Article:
Being a family caregiver can cause complications in many different areas of a caregiver's life. One area that is often not discussed is a caregiver's love life. For many, caring for another relative can place a significant strain on his/her relationship and in some cases can lead to a break-up or divorce. Whether you are single, married, divorced, or widowed, trying to juggle the responsibilities of caregiving with the time and dedication needed to maintain or pursue a relationship can be challenging. For a caregiver who is married it's not uncommon for his/her spouse to have unmet needs, feel neglected and even experience feelings of anger and resentment. For a caregiver who is single, divorced or widowed, maintaining or pursuing a relationship can be difficult and in some cases nearly impossible. Below are a few tips for both married and single caregivers that may help in enhancing a current or future relationship.
Be upfront about what each one of you expects from the other. Doing so can help in clearing up any assumptions or misunderstandings. It can also go a long way in reducing potential arguments.
Explain Your Concerns
Talk about your worries and hesitations regarding your caregiving role and your relationship. By "laying it out on the table" both of you can gain a better sense of what each one is concerned about and hopefully have a better idea of how to support each other throughout this difficult journey.
Reminisce and Envision
Think back to when you first met and remind yourselves why are your married. Doing so may help reignited your passion and remind you about the bigger picture. Envision the bigger picture as a motivating factor to get through the hard times together.
Be Honest About Your Role
Describing what your day-to-day routine looks like to a potential partner can help set the stage for a relationship that is flexible and understanding. Clearing up expectations can also help minimize arguments that commonly arise when you have to cancel plans or cannot commit to something in advance because of your caregiving role.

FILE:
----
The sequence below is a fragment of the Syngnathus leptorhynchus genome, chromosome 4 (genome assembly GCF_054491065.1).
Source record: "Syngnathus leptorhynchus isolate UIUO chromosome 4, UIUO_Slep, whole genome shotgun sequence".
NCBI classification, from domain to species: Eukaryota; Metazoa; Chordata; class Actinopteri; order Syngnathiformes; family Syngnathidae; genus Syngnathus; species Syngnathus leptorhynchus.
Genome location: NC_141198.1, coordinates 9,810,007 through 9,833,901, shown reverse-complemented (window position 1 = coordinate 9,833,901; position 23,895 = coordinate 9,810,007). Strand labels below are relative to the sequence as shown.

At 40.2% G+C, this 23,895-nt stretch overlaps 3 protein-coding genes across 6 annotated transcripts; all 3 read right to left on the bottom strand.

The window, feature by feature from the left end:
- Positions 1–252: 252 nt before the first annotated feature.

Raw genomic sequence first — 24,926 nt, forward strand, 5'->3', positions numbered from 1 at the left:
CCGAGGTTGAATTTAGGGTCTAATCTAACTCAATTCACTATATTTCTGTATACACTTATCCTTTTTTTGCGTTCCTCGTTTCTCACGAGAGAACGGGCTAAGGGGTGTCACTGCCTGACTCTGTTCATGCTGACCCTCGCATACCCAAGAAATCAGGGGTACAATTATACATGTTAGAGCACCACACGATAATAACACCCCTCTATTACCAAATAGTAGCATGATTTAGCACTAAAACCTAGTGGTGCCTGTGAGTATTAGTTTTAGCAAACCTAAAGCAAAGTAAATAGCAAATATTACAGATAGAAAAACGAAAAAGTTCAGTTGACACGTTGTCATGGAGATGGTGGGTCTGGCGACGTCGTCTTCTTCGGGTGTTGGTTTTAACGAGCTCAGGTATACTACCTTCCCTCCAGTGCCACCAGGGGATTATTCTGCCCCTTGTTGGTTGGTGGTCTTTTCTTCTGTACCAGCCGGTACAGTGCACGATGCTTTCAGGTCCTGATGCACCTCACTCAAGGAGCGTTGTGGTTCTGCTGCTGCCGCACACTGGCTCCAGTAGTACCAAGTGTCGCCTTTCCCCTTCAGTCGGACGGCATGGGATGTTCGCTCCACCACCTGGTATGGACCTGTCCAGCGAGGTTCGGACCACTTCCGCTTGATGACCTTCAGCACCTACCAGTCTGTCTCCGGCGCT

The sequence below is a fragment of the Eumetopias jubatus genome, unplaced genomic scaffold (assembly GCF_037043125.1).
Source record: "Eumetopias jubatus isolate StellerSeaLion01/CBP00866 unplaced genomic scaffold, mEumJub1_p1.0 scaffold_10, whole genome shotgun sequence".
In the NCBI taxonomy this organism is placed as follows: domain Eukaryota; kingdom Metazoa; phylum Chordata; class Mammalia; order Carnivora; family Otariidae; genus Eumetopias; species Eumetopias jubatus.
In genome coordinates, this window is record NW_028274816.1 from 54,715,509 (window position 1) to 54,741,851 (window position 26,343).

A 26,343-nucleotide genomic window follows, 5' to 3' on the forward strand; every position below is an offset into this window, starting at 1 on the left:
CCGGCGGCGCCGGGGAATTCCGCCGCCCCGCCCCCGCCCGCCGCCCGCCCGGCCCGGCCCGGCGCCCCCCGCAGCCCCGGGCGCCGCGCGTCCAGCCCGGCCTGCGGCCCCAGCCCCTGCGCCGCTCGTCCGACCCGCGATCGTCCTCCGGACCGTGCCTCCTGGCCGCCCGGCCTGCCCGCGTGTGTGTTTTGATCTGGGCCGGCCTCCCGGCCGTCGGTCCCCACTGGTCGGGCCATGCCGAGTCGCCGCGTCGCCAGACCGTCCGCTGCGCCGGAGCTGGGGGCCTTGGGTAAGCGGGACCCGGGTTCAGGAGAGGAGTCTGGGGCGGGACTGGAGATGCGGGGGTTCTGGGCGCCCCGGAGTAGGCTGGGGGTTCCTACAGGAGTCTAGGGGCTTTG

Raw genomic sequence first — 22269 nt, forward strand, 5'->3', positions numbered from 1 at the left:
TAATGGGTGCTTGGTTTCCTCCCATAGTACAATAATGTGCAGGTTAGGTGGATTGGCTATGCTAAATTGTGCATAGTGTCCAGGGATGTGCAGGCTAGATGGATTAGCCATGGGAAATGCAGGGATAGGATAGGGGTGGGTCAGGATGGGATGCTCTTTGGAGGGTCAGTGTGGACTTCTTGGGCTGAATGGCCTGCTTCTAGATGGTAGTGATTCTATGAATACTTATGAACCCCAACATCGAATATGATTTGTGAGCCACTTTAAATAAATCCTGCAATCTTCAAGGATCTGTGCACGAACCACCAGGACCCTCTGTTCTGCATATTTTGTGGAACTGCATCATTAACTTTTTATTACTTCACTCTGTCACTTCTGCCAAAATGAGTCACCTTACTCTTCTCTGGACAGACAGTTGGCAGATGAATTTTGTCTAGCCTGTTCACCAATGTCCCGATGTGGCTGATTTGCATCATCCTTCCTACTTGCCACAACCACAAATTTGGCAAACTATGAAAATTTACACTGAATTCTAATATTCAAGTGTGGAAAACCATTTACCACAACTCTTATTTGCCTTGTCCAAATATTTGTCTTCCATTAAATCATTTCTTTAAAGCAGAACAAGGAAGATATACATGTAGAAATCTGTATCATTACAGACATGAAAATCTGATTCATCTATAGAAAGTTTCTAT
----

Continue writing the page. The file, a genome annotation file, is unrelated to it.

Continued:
Schedule "Date" Time
If at all possible, consider setting a day, evening or weekend when you can spend alone time with your companion. Having other relatives, friends or neighbors "check-in" on your loved one, spend an afternoon with him/her, etc., can give you some time to get away and focus on your relationship. This tip is also a must for caregivers who are married.
Know Your Limitations
If being in a "full-time" relationship is not possible, it doesn't mean you can't mingle and socialize with other individuals. A social life is just as important as your caregiving role. It's just one of the many things needed in order to take care of yourself.
There is no question that we can all benefit from being in a loving, caring, supporting relationship with a companion that can fulfill our emotional, spiritual and physical needs. Being a family caregiver, especially a primary one, should not serve as a complete barrier to having a healthy and thriving relationship.
If you have an experience or a recommendation you would like to share, feel free to submit a comment below.
Christine M. Valentin
As a licensed clinical social worker, I help individuals caring for a loved one reduce feelings of anxiety, depression and stress. This blog is meant to share with you, many of the suggestions I recommend to many family caregivers. Sign up to receive them directly.